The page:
CEO to CEO: Marketing is either your baby or your fault
The Boss’ attitude and approach towards Marketing is usually the biggest difference-maker in obtaining highly successful results.
Those that understand that good marketing is a wise investment, not an expense, do pretty well.
Those that understand that GREAT marketing is an INCREDIBLE investment do even better.
That’s why I wanted to share my recommendations on how to turn a mediocre Marketing Department into the growth engine of the future that you need:
1. Marketing should be headed by no less than a VP.
On your executive team, does Marketing have a seat at the table or are they mostly responding to directions from someone else?The CEO’s attitude towards Marketing helps set the tone for everyone else on the executive team. That’s why your Marketing person should at least be at the VP level, because they need the authority and resources to get things done. They need to have a seat at the table so they understand what solutions are needed on a strategic level, and so they have a hand in setting policy. They need to be given your support, and they also need to be held to the high standards expected of the rest of your team.
2. Stop hiring people who can draw.
The last person you need on the payroll is someone who only knows how to lay out your newsletter, write your ads or update your brochures. You don’t need someone who can “sort-of” use layout and image editing software – those talents can be bought from an outside source whenever you need them, without paying for salaries, sick days, desks and computers. Think of it this way: $40K salary + $10K benefits = a whole lot of great outside creative work, and hiding overhead $ in the HR budget isn’t a very efficient use of financial resources.
3. Hire for strategic talents instead.
Marketing can help you grow faster than any other department. That’s why you need people who can think strategically and think for themselves, see the Big Picture, connect the dots, and plan ahead. Hire for vision, creativity, and leadership. Hire people who have the potential of moving up to your job (when you are done with it, of course.)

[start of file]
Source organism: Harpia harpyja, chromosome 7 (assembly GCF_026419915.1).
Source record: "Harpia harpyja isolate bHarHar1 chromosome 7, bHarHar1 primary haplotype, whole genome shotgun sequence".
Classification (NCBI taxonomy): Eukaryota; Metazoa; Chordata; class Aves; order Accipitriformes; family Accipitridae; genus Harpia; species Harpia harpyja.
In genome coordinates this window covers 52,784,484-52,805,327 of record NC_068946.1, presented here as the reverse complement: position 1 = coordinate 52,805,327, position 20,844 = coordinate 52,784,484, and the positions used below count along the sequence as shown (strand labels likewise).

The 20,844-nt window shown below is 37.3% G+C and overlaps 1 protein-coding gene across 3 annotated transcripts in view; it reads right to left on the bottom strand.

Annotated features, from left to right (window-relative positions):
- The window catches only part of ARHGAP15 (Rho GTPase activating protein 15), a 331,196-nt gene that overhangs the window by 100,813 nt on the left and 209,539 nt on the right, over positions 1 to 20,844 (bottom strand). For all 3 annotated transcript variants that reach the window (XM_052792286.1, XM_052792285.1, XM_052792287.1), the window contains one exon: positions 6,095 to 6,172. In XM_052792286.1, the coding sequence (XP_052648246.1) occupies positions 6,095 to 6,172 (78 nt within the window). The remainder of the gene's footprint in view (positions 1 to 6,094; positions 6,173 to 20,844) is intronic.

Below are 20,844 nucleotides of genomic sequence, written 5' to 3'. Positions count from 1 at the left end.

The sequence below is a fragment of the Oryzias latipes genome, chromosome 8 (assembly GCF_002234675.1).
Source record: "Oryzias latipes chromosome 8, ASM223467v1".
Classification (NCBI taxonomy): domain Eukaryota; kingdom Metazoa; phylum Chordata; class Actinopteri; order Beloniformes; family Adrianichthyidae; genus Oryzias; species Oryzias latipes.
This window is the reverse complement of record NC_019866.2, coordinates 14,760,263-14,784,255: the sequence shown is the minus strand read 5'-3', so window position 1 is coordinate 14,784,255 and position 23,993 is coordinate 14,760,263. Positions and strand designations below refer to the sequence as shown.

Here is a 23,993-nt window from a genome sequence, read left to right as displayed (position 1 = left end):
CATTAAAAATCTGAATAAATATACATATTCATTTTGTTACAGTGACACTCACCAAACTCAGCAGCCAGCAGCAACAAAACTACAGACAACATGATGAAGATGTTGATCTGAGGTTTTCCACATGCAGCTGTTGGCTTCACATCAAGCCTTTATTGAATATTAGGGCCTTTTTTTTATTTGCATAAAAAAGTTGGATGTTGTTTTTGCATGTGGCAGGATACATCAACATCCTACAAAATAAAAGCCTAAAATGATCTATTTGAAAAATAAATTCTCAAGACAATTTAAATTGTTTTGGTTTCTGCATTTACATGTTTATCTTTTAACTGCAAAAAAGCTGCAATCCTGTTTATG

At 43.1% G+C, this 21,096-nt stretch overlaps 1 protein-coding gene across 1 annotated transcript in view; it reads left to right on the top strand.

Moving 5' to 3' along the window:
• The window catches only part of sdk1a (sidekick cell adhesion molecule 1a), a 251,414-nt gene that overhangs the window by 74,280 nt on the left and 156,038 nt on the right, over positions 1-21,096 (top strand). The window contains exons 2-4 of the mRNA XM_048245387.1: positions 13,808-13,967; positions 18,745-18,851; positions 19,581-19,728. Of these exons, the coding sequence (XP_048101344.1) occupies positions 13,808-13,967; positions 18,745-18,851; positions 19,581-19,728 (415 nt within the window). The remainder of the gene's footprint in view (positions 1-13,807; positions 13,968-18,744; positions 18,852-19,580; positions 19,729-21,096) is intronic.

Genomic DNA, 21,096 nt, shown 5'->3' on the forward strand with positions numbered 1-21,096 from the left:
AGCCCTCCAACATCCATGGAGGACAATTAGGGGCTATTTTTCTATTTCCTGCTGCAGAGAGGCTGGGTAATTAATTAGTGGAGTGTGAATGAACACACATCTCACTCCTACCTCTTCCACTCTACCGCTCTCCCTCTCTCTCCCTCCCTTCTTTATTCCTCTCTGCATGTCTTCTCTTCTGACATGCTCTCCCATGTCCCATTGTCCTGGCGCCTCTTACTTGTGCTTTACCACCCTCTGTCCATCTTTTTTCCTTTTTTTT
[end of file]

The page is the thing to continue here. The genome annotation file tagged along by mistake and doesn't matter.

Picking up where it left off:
4. Stop filling chairs and start filling needs.
Instead of looking at candidates as a way to fill a vacancy, focus on finding people with specific talents:
Big Picture Producer
The most important person to find is someone who can see and understand what needs to be done, and has the power to plug in the people with the talent, creativity, expertise and perspective to meet those needs. Your Big Picture Producer should have the flexibility, authority and access to the resources needed to enact change, not just maintain the status quo.
Your brand is more than a logo or business card; your brand is what the world thinks of you. That’s why someone has to live and breathe and tend to your brand every day. Does this promotion fit with the image you want to portray? Does this new fee help or hurt your image? Should we support this non-profit organization, or this one? Your ideal Brand Champ should be someone that understands the power of a unique, true, and emotional brand, that leads and lives the organization’s brand culture, and is a strong advocate for the member/customer/user experience.
Training staff and connecting to the community has never been more important. You need a never-met-a-stranger, business development/PR pro on steroids, the person who knows how to combine social media with handshakes in order to connect people together and get results. Confident, enthusiastic, and often extroverted, she should be able to communicate with all audiences, even those very different than herself.
New Product Designer/Disrupter
Who better to create products that people will want to use than a creative that understands people? How many things can be improved over “the way we’ve always done it”? You want someone with the unique ability to see things that your IT and Operations people may not, that is willing to push the envelope and never settles for boring or bland.
These people are extremely hard to find. Education and job training can produce workers that do their job. Only occasionally do we get the brainstormers, the innovators, the creatives with minds that make intuitive leaps, the people that keep throwing out new ideas and just can’t turn it off. If you see one of these, hire them immediately, then figure out what to do with them.
5. Some of the staff you have now may fit these roles — if you give them the opportunity.
Stop pigeon-holing them in the jobs they have and challenge them to show you what they can do. Remember, when expectations are low, so are the results.
Previously published on CUInsight.com
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